“Paper or plastic?” Shoppers in San Mateo County, Calif., won’t be hearing that familiar phrase at the checkout line next year, following a vote this week by the Board of Supervisors to ban plastic carryout bags at stores in unincorporated areas of the northern California community, according to the Palo Alto Daily News.

Twenty-four cities in San Mateo and neighboring Santa Clara County are expected to follow the board’s lead. The plastics ban mirrors similar actions by several California jurisdictions to meet state-mandated environmental regulations.

The San Mateo ban, which goes into effect on April 23, 2013, prohibits retailers from putting customers’ purchases into plastic bags. Purchases can be placed in a reusable bag, or for customers who don’t have one, there will be a charge of a dime per paper bag until Jan. 1, 2015, and a quarter per bag after that, according to the newspaper.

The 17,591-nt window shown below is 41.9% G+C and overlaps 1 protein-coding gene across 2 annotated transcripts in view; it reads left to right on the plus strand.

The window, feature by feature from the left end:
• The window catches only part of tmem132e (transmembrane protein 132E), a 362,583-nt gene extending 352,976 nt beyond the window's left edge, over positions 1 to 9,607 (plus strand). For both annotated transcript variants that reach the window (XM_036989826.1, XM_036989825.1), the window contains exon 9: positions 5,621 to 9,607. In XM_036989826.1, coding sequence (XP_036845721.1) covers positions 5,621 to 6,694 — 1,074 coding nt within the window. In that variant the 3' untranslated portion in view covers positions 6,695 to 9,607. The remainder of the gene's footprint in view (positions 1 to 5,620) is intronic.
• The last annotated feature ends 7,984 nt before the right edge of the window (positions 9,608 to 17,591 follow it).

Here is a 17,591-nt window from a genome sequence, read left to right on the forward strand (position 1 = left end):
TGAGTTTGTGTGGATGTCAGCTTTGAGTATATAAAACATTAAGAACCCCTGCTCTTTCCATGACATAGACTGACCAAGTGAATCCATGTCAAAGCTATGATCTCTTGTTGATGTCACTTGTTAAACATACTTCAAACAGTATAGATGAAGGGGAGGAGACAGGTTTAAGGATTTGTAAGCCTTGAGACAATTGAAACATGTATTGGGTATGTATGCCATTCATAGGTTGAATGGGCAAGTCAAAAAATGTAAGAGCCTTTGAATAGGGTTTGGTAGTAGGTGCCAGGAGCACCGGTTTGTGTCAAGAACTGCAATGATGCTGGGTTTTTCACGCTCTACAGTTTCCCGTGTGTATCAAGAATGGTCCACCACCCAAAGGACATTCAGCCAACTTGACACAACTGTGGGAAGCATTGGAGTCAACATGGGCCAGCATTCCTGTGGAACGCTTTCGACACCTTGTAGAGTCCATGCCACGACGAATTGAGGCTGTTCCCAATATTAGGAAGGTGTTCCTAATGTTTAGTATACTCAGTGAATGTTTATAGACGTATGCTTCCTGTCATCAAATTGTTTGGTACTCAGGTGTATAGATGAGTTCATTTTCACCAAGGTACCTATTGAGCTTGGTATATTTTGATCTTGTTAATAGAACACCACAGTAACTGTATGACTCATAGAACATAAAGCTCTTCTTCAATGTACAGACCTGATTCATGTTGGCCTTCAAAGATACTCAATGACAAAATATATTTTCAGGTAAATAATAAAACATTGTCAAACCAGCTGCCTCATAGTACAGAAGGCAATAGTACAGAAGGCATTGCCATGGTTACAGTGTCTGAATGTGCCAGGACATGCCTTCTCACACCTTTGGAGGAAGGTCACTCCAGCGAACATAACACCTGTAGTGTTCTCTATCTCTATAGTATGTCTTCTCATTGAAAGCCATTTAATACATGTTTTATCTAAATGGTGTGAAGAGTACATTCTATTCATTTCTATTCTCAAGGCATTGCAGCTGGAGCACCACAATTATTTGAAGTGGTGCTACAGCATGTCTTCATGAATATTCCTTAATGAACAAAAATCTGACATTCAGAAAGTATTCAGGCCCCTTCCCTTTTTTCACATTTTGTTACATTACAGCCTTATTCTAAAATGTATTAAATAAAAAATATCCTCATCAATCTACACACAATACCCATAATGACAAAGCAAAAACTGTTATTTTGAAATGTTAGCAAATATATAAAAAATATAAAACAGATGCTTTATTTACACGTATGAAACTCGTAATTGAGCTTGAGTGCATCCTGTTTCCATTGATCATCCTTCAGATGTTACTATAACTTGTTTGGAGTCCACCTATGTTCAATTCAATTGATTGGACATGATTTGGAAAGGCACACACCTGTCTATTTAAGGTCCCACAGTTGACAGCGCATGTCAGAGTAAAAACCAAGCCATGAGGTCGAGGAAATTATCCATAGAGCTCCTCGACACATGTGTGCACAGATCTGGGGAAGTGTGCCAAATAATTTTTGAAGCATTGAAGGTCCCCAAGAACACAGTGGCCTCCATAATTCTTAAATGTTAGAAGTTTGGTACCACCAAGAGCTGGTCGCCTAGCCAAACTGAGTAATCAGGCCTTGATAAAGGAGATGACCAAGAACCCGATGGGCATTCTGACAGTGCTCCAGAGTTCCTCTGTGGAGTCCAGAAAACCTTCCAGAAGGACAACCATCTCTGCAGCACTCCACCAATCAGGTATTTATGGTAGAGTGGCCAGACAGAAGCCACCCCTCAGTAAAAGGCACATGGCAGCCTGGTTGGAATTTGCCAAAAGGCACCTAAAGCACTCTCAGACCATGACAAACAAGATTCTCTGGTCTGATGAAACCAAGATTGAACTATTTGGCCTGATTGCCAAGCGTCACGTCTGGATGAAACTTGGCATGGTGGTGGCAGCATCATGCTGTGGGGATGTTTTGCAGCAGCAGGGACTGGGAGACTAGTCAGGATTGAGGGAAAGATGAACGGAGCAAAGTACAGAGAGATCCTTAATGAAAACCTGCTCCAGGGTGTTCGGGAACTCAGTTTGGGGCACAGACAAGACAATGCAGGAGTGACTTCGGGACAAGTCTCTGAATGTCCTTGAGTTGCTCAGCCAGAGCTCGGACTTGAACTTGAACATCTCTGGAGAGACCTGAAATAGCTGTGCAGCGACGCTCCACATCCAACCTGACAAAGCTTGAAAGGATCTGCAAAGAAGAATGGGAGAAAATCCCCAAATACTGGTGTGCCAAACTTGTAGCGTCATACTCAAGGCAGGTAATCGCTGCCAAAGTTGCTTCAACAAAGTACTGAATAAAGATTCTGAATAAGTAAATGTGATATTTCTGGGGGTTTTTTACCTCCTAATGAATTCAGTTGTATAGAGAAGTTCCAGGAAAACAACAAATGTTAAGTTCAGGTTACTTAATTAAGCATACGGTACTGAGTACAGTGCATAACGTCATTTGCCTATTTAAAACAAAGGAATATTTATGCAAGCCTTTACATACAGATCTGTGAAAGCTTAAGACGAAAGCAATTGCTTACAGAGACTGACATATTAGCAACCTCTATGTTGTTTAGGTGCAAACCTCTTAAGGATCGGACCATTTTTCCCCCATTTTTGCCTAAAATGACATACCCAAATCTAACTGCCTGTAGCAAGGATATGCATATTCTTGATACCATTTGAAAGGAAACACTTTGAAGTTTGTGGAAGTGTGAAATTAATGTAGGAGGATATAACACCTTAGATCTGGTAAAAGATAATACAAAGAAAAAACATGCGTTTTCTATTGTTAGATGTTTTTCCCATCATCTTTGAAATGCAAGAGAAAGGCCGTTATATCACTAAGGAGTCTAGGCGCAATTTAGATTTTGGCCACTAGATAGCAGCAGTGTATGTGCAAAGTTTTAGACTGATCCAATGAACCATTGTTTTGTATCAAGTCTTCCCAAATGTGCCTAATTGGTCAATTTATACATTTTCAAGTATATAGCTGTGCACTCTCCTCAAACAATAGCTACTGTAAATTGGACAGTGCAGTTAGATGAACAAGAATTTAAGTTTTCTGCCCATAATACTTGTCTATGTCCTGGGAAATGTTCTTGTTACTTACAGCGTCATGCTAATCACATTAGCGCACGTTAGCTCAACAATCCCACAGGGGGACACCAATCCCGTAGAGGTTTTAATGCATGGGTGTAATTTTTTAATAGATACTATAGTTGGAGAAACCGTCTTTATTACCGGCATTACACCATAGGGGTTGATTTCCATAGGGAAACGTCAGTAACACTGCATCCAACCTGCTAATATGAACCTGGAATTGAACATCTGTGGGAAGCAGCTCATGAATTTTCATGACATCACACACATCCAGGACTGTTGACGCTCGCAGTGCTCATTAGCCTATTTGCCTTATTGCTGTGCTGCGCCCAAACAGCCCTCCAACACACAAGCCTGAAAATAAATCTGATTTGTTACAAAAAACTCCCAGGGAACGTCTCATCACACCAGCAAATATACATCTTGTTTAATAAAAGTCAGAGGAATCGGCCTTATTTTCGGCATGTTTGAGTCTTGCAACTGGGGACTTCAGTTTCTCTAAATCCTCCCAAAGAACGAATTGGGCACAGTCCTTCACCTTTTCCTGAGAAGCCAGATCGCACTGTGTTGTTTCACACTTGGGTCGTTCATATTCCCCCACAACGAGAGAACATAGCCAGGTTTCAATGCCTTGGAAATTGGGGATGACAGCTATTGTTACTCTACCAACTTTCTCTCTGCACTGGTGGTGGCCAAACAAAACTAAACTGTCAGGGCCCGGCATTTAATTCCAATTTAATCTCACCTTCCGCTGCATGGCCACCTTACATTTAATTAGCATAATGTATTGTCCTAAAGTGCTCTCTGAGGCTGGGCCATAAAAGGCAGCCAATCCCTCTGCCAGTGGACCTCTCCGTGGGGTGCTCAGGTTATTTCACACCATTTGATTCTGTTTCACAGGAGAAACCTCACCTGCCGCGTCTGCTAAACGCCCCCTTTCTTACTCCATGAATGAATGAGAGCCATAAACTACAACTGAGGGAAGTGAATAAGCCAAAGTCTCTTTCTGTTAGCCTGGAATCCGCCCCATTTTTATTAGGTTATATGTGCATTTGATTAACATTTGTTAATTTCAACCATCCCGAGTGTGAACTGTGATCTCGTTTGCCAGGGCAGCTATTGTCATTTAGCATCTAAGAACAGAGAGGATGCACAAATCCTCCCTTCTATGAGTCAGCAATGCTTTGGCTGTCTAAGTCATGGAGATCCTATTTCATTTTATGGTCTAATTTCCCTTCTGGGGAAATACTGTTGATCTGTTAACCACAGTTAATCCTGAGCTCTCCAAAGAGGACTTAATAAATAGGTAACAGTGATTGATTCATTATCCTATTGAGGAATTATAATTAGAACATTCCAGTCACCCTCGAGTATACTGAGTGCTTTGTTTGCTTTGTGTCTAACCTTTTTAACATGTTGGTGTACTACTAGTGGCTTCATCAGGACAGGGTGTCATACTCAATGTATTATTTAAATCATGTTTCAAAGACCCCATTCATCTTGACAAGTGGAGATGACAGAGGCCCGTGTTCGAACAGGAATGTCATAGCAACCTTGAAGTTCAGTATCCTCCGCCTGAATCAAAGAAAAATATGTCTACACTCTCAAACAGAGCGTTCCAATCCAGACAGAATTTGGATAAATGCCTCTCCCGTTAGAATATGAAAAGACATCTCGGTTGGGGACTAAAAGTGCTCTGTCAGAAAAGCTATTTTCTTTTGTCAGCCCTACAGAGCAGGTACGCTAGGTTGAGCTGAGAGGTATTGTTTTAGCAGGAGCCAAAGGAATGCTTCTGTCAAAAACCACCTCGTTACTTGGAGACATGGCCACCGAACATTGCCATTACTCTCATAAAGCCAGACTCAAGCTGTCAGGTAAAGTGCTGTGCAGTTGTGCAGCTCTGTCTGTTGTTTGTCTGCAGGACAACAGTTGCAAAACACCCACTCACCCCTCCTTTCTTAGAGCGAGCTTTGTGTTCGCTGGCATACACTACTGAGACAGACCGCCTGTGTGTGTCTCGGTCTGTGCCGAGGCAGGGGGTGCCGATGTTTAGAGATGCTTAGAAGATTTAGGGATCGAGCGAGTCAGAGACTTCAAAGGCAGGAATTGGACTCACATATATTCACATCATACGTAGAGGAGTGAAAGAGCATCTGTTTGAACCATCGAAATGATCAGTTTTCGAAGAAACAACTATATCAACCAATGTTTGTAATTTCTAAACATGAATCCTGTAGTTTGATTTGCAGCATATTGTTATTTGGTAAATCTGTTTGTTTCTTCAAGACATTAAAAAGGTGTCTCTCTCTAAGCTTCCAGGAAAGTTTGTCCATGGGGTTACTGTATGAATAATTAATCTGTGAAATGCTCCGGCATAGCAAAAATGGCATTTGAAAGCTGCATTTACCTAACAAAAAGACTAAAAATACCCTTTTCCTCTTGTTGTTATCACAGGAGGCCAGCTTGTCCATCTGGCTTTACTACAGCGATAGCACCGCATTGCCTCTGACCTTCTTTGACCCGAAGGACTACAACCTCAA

The ban applies to grocery stores, convenience stores and other retail establishments. There are exceptions for restaurant take-out and for produce, meats, bulk foods and prescription medicines. Retailers who fail to abide by the plastics ban can be fined up to $500 for repeat violations.

Other California jurisdictions have adopted similar plastic bag laws. They include Alameda and Santa Clara counties, as well as the cities of San Jose, Sunnyvale, Los Angeles and Long Beach.

Environmentalists say plastic bags are not biodegradable, clogging storm drains and polluting bodies of water. California has set statewide goals for reducing trash in waterways and landfills.